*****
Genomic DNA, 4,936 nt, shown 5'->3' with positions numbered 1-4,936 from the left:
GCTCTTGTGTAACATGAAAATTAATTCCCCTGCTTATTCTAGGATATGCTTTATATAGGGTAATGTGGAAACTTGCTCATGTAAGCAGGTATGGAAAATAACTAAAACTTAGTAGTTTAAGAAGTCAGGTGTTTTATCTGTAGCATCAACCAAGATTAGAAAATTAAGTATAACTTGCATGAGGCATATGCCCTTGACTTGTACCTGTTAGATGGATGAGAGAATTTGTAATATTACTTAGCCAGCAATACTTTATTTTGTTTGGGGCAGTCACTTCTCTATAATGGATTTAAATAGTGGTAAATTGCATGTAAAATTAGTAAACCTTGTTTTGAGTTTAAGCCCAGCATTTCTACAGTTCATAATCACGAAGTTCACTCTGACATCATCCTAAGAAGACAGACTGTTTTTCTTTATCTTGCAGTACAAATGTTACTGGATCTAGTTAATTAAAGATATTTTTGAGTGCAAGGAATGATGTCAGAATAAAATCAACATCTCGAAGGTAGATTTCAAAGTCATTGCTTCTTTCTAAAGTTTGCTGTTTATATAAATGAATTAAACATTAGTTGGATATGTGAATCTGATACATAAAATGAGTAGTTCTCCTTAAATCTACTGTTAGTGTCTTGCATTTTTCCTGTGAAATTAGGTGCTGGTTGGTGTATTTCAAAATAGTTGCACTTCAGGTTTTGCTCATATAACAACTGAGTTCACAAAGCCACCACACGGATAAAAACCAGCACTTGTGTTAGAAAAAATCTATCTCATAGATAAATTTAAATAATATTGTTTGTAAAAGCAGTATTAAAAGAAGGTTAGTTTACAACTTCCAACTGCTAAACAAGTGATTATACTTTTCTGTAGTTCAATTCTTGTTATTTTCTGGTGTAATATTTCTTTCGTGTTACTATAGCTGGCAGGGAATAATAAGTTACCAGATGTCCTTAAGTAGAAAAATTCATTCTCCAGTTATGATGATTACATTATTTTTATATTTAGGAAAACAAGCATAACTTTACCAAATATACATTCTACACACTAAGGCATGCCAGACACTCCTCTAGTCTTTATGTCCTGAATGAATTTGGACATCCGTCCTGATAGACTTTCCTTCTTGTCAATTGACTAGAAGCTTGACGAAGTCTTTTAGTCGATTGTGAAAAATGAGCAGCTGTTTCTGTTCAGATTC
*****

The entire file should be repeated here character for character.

Genomic DNA, 4,936 nt, shown 5'->3' with positions numbered 1-4,936 from the left:
GCTCTTGTGTAACATGAAAATTAATTCCCCTGCTTATTCTAGGATATGCTTTATATAGGGTAATGTGGAAACTTGCTCATGTAAGCAGGTATGGAAAATAACTAAAACTTAGTAGTTTAAGAAGTCAGGTGTTTTATCTGTAGCATCAACCAAGATTAGAAAATTAAGTATAACTTGCATGAGGCATATGCCCTTGACTTGTACCTGTTAGATGGATGAGAGAATTTGTAATATTACTTAGCCAGCAATACTTTATTTTGTTTGGGGCAGTCACTTCTCTATAATGGATTTAAATAGTGGTAAATTGCATGTAAAATTAGTAAACCTTGTTTTGAGTTTAAGCCCAGCATTTCTACAGTTCATAATCACGAAGTTCACTCTGACATCATCCTAAGAAGACAGACTGTTTTTCTTTATCTTGCAGTACAAATGTTACTGGATCTAGTTAATTAAAGATATTTTTGAGTGCAAGGAATGATGTCAGAATAAAATCAACATCTCGAAGGTAGATTTCAAAGTCATTGCTTCTTTCTAAAGTTTGCTGTTTATATAAATGAATTAAACATTAGTTGGATATGTGAATCTGATACATAAAATGAGTAGTTCTCCTTAAATCTACTGTTAGTGTCTTGCATTTTTCCTGTGAAATTAGGTGCTGGTTGGTGTATTTCAAAATAGTTGCACTTCAGGTTTTGCTCATATAACAACTGAGTTCACAAAGCCACCACACGGATAAAAACCAGCACTTGTGTTAGAAAAAATCTATCTCATAGATAAATTTAAATAATATTGTTTGTAAAAGCAGTATTAAAAGAAGGTTAGTTTACAACTTCCAACTGCTAAACAAGTGATTATACTTTTCTGTAGTTCAATTCTTGTTATTTTCTGGTGTAATATTTCTTTCGTGTTACTATAGCTGGCAGGGAATAATAAGTTACCAGATGTCCTTAAGTAGAAAAATTCATTCTCCAGTTATGATGATTACATTATTTTTATATTTAGGAAAACAAGCATAACTTTACCAAATATACATTCTACACACTAAGGCATGCCAGACACTCCTCTAGTCTTTATGTCCTGAATGAATTTGGACATCCGTCCTGATAGACTTTCCTTCTTGTCAATTGACTAGAAGCTTGACGAAGTCTTTTAGTCGATTGTGAAAAATGAGCAGCTGTTTCTGTTCAGATTC